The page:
China said it had lodged a complaint with the United States over a U.S. spy plane that flew over parts of the disputed South China Sea in a diplomatic row that has fuelled tension between the world's two largest economies.
Friction in the region has grown over China's land reclamation in the Spratly islands. China last week said it was "strongly dissatisfied" after a U.S. spy plane flew over areas near the reefs, with both sides accusing each other of stoking instability.
Chinese Foreign Ministry spokeswoman Hua Chunying said on Monday China had lodged a complaint and that it opposed "provocative behaviour" by the United States.
"We urge the U.S. to correct its error, remain rational and stop all irresponsible words and deeds," she said. "Freedom of navigation and overflight by no means mean that foreign countries' warships and military aircraft can ignore the legitimate rights of other countries as well as the safety of aviation and navigation."
China had noted "ear-piercing voices" from many in the U.S. about China's construction on the islands and reefs.
The nationalist Global Times, a tabloid owned by the ruling Communist Party's official newspaper, the People's Daily, said war was "inevitable" between China and the United States unless Washington stopped demanding Beijing halt the building of artificial islands in the disputed waterway.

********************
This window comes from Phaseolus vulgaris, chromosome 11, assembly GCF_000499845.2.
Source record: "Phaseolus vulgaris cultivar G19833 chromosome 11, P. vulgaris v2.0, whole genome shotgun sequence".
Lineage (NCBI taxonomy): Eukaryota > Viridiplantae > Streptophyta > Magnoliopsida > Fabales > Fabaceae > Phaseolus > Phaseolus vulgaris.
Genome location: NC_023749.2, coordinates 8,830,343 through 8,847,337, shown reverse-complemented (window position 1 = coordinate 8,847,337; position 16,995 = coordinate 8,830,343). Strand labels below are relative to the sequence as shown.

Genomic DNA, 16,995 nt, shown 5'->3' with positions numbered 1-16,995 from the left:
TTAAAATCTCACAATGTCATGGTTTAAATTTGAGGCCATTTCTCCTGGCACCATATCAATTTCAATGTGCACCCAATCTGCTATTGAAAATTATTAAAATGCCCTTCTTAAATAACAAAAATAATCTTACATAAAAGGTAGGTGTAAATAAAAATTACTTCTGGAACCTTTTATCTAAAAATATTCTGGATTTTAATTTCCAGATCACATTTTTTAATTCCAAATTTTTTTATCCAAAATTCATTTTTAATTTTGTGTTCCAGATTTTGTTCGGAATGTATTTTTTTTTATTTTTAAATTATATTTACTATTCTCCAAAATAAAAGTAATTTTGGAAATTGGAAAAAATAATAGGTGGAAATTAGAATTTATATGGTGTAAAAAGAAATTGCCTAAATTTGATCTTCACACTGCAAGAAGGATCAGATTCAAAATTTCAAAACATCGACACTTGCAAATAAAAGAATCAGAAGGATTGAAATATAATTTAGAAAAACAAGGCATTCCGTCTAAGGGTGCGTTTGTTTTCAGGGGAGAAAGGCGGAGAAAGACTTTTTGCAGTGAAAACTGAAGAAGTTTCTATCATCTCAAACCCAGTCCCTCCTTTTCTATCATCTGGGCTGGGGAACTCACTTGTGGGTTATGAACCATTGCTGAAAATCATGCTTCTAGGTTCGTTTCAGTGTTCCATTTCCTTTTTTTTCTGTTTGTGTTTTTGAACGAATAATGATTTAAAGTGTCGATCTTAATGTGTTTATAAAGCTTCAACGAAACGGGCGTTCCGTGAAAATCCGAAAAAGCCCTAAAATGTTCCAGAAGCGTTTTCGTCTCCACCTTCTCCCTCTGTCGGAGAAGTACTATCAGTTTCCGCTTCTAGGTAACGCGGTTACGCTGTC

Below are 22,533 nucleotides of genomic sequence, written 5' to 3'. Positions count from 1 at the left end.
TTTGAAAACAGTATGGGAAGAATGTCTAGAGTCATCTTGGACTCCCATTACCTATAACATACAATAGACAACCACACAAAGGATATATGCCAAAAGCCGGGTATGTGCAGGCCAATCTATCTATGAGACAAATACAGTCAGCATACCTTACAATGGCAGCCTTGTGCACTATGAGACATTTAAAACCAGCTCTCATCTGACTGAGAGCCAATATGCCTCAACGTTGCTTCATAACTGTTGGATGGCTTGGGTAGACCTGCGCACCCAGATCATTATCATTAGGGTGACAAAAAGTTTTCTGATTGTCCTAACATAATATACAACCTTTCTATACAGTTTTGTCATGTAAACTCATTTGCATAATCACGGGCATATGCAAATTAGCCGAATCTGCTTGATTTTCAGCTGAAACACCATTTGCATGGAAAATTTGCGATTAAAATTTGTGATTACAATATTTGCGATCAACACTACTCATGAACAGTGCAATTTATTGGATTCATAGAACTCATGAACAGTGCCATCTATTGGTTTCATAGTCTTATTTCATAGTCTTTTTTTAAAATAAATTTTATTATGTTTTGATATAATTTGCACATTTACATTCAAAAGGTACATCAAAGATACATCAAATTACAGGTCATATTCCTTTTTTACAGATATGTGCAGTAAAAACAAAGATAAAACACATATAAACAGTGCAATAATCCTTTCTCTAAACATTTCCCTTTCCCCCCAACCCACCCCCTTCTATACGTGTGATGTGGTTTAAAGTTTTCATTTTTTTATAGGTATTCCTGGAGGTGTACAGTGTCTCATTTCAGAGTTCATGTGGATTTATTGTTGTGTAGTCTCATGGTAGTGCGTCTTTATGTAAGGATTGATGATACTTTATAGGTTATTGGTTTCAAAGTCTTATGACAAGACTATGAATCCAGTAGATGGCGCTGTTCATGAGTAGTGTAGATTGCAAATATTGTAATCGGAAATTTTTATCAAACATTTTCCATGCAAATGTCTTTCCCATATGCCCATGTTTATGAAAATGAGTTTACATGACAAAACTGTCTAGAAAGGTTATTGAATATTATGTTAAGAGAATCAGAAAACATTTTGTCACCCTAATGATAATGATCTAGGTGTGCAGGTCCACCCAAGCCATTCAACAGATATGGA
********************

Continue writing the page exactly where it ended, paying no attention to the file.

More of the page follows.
It said China was determined to finish its construction work, calling it the country's "most important bottom line".
Such commentaries are not official policy statements, but are sometimes read as a reflection of government thinking.
China claims most of the South China Sea, through which $5 trillion in ship-borne trade passes every year. The Philippines, Vietnam, Malaysia, Taiwan and Brunei have overlapping claims.
The United States has routinely called on all claimants to halt reclamation in the Spratlys, but accuses China of carrying out work on a scale that far outstrips any other country.
Washington has also vowed to keep up air and sea patrols in the South China Sea amid concerns among security experts that China might impose air and sea restrictions in the Spratlys once it completes work on its seven artificial islands.
China has said it has every right to set up an Air Defence Identification Zone in the South China Sea but that current conditions did not warrant one.
The Global Times said "risks are still under control" if Washington takes into account China's peaceful rise.
"We do not want a military conflict with the United States, but if it were to come, we have to accept it," the newspaper said.
China's state media has stepped up its rhetoric against the United States, warning that the row over the South China Sea could hurt broader relations. But there appears to be little popular anger among the Chinese population so far, judging from sentiment expressed on Weibo, China's version of Twitter.
(Reporting by Sui-Lee Wee; Editing by Nick Macfie)
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